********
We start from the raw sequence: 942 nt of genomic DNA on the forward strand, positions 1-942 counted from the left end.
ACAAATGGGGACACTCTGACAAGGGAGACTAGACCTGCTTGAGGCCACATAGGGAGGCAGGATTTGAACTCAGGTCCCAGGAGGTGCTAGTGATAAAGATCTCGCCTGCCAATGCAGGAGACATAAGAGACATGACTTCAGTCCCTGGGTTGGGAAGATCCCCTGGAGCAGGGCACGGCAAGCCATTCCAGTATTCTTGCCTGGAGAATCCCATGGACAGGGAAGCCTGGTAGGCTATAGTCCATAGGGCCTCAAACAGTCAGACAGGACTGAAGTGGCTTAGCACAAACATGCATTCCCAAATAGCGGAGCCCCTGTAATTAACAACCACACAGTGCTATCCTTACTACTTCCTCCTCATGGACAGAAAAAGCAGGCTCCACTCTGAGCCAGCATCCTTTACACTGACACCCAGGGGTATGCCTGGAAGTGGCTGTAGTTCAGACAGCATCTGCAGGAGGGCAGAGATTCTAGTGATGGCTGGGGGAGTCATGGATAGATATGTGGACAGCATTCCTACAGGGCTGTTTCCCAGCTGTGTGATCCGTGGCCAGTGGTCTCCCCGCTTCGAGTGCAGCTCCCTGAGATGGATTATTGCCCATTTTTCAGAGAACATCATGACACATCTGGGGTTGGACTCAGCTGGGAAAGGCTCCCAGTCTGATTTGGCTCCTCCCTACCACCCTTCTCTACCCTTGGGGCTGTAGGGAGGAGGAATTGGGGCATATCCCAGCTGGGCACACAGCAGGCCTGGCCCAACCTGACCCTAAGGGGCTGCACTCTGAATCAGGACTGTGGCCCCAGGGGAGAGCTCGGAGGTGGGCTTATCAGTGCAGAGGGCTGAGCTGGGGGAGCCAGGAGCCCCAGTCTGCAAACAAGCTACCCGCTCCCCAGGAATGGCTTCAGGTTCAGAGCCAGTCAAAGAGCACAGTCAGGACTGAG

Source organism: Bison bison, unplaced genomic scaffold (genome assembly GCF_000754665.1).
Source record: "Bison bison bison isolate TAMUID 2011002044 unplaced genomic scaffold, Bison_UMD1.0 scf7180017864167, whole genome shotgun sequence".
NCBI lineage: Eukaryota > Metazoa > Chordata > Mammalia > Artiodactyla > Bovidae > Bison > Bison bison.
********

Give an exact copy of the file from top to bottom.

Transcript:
We start from the raw sequence: 942 nt of genomic DNA on the forward strand, positions 1-942 counted from the left end.
ACAAATGGGGACACTCTGACAAGGGAGACTAGACCTGCTTGAGGCCACATAGGGAGGCAGGATTTGAACTCAGGTCCCAGGAGGTGCTAGTGATAAAGATCTCGCCTGCCAATGCAGGAGACATAAGAGACATGACTTCAGTCCCTGGGTTGGGAAGATCCCCTGGAGCAGGGCACGGCAAGCCATTCCAGTATTCTTGCCTGGAGAATCCCATGGACAGGGAAGCCTGGTAGGCTATAGTCCATAGGGCCTCAAACAGTCAGACAGGACTGAAGTGGCTTAGCACAAACATGCATTCCCAAATAGCGGAGCCCCTGTAATTAACAACCACACAGTGCTATCCTTACTACTTCCTCCTCATGGACAGAAAAAGCAGGCTCCACTCTGAGCCAGCATCCTTTACACTGACACCCAGGGGTATGCCTGGAAGTGGCTGTAGTTCAGACAGCATCTGCAGGAGGGCAGAGATTCTAGTGATGGCTGGGGGAGTCATGGATAGATATGTGGACAGCATTCCTACAGGGCTGTTTCCCAGCTGTGTGATCCGTGGCCAGTGGTCTCCCCGCTTCGAGTGCAGCTCCCTGAGATGGATTATTGCCCATTTTTCAGAGAACATCATGACACATCTGGGGTTGGACTCAGCTGGGAAAGGCTCCCAGTCTGATTTGGCTCCTCCCTACCACCCTTCTCTACCCTTGGGGCTGTAGGGAGGAGGAATTGGGGCATATCCCAGCTGGGCACACAGCAGGCCTGGCCCAACCTGACCCTAAGGGGCTGCACTCTGAATCAGGACTGTGGCCCCAGGGGAGAGCTCGGAGGTGGGCTTATCAGTGCAGAGGGCTGAGCTGGGGGAGCCAGGAGCCCCAGTCTGCAAACAAGCTACCCGCTCCCCAGGAATGGCTTCAGGTTCAGAGCCAGTCAAAGAGCACAGTCAGGACTGAG

Source organism: Bison bison, unplaced genomic scaffold (genome assembly GCF_000754665.1).
Source record: "Bison bison bison isolate TAMUID 2011002044 unplaced genomic scaffold, Bison_UMD1.0 scf7180017864167, whole genome shotgun sequence".
NCBI lineage: Eukaryota > Metazoa > Chordata > Mammalia > Artiodactyla > Bovidae > Bison > Bison bison.